“Sometimes you have to play a long time to be able to play like yourself.” – Miles Davis
Here is an excellent borrowed post: Memorizing music is only hard if you don’t know what you’re doing. Learn how the brain memorizes, and learn music 5 times faster than before.
As you look ahead to your first performance (dress rehearsal), here are a few suggestions to help you enjoy a more productive hour:
1. Get a solid 8 hours of sleep, for at least 2-3 nights before the rehearsal.
2. Good nutrition (protein-rich) each day, and lots of hydration.
3. Find an hour on the day before the rehearsal to quietly perform through the entire program (seated or standing, but not phonating).
4. Write out longhand every word you will sing — even if incorrectly spelled/formatted — to deepen your memory.
5. Enjoy your regular practicing, including with your pianist.
6. On dress rehearsal day, do not attend classes/rehearsals that you can avoid. Obviously, you need to save as much of the day’s energy and voice for your performance. The practice of extended rehearsals on performance days that do seem to work for choirs, is not generally one for the solo artist.
7. Enjoy a generous, 20-30 minute vocalization earlier in the day, then around an hour before the rehearsal, you can sing briefly and be ready.
8. By doing the above, you will build yourself a foundation from which to perform with fresh and dependable energy. The joy that you find in singing will energize you in the hour!
According to C.S. Lewis, “Symbolism exists precisely for the purpose of conveying to the imagination what the intellect is not ready for.”
Herein lies not only the truth about Symbolism in poetry, but the essential nature of art: Art communicates with the imagination/personality/soul/heart in ways that the intellect cannot. This is why meaningful interface with art cannot be based merely on analysis, historical context, or conscious thought. Also, the creation or release of art lives in the same realm; e.g., both the composition and performance of music are dependent on imagination. Granted, technical mastery enables effective work from either side of the equation, but the employment of technique in a creative vacuum is pointless. As the old question goes, if a tree falls in the forest and no one is there to hear it, did it make sound?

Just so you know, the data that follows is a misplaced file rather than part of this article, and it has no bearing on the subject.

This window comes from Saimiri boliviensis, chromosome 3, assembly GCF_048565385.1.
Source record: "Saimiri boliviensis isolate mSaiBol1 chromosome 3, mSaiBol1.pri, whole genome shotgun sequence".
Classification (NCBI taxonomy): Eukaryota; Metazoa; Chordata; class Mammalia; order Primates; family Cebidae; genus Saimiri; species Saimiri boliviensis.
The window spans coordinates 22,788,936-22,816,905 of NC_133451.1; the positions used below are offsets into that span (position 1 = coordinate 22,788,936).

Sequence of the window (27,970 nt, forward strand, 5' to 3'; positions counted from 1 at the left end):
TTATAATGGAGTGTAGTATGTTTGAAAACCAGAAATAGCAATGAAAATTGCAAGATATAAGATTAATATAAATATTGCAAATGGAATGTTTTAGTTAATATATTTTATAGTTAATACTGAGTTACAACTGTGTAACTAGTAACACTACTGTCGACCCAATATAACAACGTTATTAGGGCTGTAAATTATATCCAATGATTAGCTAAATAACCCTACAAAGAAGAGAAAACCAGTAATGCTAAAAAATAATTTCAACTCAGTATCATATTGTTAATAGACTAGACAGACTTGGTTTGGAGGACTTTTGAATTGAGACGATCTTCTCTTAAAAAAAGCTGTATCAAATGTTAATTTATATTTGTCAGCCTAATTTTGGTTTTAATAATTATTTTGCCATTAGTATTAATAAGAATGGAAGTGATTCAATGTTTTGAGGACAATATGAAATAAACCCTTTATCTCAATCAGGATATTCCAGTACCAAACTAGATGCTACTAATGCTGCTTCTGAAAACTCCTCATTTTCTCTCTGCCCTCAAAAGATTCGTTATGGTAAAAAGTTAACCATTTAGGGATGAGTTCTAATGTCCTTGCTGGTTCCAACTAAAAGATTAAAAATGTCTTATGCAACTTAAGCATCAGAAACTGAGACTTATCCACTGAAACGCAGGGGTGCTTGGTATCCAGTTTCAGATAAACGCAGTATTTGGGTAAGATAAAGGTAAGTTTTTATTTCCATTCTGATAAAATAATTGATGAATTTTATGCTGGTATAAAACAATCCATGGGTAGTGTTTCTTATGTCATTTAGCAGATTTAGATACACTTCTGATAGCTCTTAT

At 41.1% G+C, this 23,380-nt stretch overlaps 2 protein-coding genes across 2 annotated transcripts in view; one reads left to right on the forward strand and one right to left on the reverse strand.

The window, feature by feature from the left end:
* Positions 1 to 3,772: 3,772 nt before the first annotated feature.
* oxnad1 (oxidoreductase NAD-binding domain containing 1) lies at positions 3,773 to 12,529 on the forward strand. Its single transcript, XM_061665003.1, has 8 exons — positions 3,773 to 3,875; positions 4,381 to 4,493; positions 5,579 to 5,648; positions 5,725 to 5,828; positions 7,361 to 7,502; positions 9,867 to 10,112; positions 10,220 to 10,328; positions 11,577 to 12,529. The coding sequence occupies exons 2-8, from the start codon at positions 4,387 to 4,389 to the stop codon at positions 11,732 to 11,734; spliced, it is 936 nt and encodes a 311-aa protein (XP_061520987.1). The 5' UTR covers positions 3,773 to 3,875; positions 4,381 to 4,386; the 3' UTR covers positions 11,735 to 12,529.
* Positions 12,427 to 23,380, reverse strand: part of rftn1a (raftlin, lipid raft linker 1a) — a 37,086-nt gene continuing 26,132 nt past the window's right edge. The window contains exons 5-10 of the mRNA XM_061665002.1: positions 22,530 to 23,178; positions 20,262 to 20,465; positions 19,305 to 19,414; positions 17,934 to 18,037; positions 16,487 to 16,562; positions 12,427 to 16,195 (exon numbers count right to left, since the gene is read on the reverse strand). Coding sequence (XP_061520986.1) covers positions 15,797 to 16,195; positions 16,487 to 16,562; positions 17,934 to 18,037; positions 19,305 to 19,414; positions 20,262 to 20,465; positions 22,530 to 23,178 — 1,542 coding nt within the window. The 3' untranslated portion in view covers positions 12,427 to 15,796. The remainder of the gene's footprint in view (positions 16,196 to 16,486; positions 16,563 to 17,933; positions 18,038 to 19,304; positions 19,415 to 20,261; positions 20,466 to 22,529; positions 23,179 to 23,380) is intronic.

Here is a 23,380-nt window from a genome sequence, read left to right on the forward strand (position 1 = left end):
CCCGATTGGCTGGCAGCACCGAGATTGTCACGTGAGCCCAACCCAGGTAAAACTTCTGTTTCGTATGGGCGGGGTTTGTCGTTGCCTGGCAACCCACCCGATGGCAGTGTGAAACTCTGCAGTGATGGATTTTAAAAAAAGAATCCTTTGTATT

[Update: the new CD, Forever Sing, was released on May 7 by Affetto Records (distributed by Naxos), and is available at iTunes, Amazon, and all other download sites.]
I am relieved, gratified, and excited (don’t forget tired) as we completed all but one of the recording sessions for the upcoming CD – as yet untitled, but devoted to Psalms, with a short final group of Gospel music and hymns, to be captured next month with the help of Donald Dumpson. Last month, we recorded Sowerby, Freed, and MacDermid, with the wonderful organist Noel Werner. This week, my long-time, peerless piano collaborator JJ Penna and I completed Psalm settings of Dvoràk, Honegger, Rubbra, and Laurie Altman. The brilliant Sam Ward engineered the sessions for John Baker’s label, Affetto Records.
I’ll admit to bias, but this project is perhaps the most exciting of all, everything considered. I am so grateful to be in wonderful voice these days, better able than ever before to serve the art and imagination. Singing is surely a joy!
Sensations and levels of awareness must be constantly updated, as they change according to degree of energy/fatigue, emotional attitude, vocal condition, physical health, etc. What does not change are the essential truths of physiology and acoustics. Let your daily warm-up be guided by consistent goals based on those facts, and your most basic engagement of technique – not to over-control and create tensions.
Determine to be aware of how it feels to sing today. You will then be able to coordinate your vocalism based on today’s variables. Over time, you will gain more and more consistency and skill. You will also become a more effective and imaginative artist, less distracted by the struggle of wrongly applied techniques, due to operating on yesterday’s assumptions.